The Phillies were just two weeks away from the earliest opening day in franchise history when the season was delayed last week because of the coronavirus pandemic. Now, they could be starting their season just a month before baseball originally planned to hold the All-Star Game.
So much for an early start.
It is becoming increasingly likely that baseball will have to wait until June for opening day, especially after the Centers for Disease Control and Prevention recommended Sunday night that all events of 50 or more people should be canceled for the next eight weeks.
“The opening of the 2020 regular season will be pushed back in accordance with that guidance,” MLB said Monday in a statement.
“MLB will keep fans updated on decisions regarding plans for the 2020 schedule in the days and weeks ahead. The Clubs remain committed to playing as many games as possible when the season begins.
"We will continue to monitor ongoing events and undertake the precautions and best practices recommended by public health experts, and urge all baseball fans to follow suit. MLB extends its best wishes to all the individuals and communities who have been impacted by the coronavirus.”
The Phillies closed their offices at Citizens Bank Park on Monday morning, and their employees worked remotely. The team provided email addresses for fans to contact if they had questions about season tickets (email@example.com), group tickets (firstname.lastname@example.org), or single-game/spring training tickets (email@example.com).
Eight weeks would allow spring training to resume May 11. If so, MLB could then hold a three-week camp before beginning the season.
Some Phillies players are still in Clearwater, Fla., and were training together over the weekend at the team facility. But they will likely be sent home this week as MLB wants to enforce social distancing.
“The way that we typically proceed is we work backward from a target date,” general manager Matt Klentak said Saturday. “So if March 26 was the original target date, we work backward knowing pitchers need to throw the appropriate number of innings and hitters need the appropriate number of at-bats to be ready.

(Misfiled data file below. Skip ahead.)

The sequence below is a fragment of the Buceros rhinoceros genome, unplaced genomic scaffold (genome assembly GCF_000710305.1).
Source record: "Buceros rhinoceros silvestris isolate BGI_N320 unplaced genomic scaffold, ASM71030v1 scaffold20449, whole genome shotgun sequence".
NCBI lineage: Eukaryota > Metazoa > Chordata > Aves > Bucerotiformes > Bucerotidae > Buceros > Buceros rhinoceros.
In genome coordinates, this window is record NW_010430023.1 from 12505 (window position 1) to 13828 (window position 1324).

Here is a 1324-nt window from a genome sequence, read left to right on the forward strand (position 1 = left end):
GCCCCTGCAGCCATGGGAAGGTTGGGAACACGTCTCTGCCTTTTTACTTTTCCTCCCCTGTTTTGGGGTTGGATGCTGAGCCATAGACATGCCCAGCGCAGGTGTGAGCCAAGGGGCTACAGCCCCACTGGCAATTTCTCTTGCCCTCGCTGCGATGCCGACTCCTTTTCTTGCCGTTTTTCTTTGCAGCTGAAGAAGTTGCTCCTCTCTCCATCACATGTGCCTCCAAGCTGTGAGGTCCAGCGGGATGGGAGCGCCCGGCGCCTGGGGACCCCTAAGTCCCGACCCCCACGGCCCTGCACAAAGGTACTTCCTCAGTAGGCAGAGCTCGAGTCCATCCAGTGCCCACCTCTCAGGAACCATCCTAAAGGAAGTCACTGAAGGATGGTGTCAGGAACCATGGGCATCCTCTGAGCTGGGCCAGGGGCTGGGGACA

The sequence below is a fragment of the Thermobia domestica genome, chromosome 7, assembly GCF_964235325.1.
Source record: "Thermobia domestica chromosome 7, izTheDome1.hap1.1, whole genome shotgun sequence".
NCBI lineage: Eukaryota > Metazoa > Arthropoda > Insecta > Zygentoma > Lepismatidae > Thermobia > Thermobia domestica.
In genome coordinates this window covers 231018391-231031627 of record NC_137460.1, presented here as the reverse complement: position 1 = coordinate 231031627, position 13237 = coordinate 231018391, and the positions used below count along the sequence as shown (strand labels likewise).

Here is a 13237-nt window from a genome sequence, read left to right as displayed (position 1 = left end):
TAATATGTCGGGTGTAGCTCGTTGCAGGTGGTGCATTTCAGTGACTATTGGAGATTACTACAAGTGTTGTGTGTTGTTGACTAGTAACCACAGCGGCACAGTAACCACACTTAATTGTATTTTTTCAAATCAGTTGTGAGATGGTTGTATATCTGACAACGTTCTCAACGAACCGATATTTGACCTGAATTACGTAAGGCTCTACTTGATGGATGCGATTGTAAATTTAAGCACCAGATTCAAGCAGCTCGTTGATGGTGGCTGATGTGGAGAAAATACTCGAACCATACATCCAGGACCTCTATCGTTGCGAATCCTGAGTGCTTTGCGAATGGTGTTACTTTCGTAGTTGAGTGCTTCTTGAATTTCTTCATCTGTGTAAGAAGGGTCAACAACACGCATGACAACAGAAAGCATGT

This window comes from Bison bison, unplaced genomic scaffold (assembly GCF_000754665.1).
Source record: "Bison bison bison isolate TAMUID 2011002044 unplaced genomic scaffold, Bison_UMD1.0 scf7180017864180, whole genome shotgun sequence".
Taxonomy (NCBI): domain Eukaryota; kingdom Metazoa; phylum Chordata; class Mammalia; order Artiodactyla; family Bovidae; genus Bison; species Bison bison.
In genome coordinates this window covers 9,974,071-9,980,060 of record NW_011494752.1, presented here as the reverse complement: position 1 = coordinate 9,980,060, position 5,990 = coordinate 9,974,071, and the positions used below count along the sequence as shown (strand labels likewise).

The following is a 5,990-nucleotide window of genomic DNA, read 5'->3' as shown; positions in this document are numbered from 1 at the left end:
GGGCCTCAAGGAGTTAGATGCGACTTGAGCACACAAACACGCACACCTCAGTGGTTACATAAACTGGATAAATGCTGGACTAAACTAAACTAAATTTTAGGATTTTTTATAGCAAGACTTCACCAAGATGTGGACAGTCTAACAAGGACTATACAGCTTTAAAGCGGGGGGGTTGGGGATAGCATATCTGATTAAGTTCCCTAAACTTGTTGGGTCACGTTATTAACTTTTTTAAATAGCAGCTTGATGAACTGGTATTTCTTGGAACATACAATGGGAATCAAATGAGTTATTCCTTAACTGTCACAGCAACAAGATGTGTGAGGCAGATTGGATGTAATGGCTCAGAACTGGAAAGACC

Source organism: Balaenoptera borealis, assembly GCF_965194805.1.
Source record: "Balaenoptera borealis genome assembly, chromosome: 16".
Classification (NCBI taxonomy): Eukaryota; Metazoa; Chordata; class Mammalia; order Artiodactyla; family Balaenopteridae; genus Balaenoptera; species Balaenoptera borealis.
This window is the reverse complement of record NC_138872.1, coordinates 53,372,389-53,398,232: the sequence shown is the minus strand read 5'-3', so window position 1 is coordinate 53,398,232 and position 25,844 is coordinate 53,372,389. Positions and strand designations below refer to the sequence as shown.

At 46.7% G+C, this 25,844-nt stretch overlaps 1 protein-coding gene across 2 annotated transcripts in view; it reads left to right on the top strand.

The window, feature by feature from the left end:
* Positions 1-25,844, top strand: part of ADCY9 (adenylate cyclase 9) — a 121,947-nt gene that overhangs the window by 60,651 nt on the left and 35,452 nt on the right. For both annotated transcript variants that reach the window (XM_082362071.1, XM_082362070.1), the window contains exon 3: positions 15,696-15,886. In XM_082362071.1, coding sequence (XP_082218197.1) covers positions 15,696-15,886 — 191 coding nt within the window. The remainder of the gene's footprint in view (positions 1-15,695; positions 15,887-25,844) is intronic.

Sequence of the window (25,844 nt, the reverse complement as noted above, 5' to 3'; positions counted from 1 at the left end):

"The challenge now is we have a moving target. The best advice we can give players is stay in general baseball shape but remain flexible because we don’t know when we might resume.”
A three-week camp is how baseball prepared for the 1995 season, which was delayed by the players’ strike that canceled the previous season’s World Series. The owners and players settled on the eve of the originally scheduled opening day in 1995, and the Phillies started spring training April 3. The season opened April 26.
Once baseball is cleared to restart this year, the teams could require a similar amount of time to get ready.
“I don’t want to talk as the resident know-it-all on the best way to handle this,” pitching coach Bryan Price said Friday. “We don’t even have an opening-day date set. The season’s pushed back two weeks? We don’t know that. We’re pushed back and optimistically we’re two weeks behind schedule, Is that realistic? I don’t have any idea.
"So if it’s more like a May 1, a June 1, a July 1, I’ll be answering this question probably many, many times in the days to follow or weeks to follow.
"Right now, we don’t know what the recipe is because we really don’t have an opening day. Once we have an opening day, we’ll have a better understanding of what we’re going to need to do. But at this point in time, we’re going to keep the guys in shape until we have a little bit more of a resolution with this.”
Once the season begins, the Phillies should be healthier than they were projected to be on March 26 in Miami. Victor Arano and Tommy Hunter should be in the bullpen, and Andrew McCutchen should be playing left field.
All three were expected to open the season on the injured list, with the Phillies hoping that they would return by the middle of April.
There’s also the likelihood that the Phillies will be playing with a larger roster. In 1990, baseball added two extra roster spots for the first three weeks after a lockout delayed spring training until late March. In 1995, baseball added three extra spots.
“I was on the Rockies that year , and all I remember is we opened Coors Field that year and it was freezing,” said Phillies manager Joe Girardi, who no longer has to worry about a cold opening day in 2020.